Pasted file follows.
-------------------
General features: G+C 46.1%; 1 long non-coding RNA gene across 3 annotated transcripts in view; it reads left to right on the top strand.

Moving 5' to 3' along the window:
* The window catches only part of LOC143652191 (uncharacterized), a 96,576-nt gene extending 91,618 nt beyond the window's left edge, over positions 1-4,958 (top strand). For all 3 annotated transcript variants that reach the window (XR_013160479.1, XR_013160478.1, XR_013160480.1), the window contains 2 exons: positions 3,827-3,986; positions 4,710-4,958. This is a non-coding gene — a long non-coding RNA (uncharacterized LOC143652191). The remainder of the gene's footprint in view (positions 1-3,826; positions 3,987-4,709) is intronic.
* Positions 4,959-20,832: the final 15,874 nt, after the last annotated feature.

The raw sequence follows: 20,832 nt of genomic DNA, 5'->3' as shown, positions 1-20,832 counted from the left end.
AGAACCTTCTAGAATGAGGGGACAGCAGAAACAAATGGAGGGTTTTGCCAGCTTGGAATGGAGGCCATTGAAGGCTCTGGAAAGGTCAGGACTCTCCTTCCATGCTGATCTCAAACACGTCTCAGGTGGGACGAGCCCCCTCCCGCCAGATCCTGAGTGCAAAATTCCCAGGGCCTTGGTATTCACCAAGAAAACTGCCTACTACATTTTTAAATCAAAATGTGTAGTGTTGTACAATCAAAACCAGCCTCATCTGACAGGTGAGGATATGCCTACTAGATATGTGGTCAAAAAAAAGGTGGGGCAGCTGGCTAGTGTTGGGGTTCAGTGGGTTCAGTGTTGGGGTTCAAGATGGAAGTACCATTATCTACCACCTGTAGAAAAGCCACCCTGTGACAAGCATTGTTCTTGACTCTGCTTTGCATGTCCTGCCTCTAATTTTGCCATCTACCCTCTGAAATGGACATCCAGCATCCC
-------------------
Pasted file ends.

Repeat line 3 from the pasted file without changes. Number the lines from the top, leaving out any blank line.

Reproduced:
* The window catches only part of LOC143652191 (uncharacterized), a 96,576-nt gene extending 91,618 nt beyond the window's left edge, over positions 1-4,958 (top strand). For all 3 annotated transcript variants that reach the window (XR_013160479.1, XR_013160478.1, XR_013160480.1), the window contains 2 exons: positions 3,827-3,986; positions 4,710-4,958. This is a non-coding gene — a long non-coding RNA (uncharacterized LOC143652191). The remainder of the gene's footprint in view (positions 1-3,826; positions 3,987-4,709) is intronic.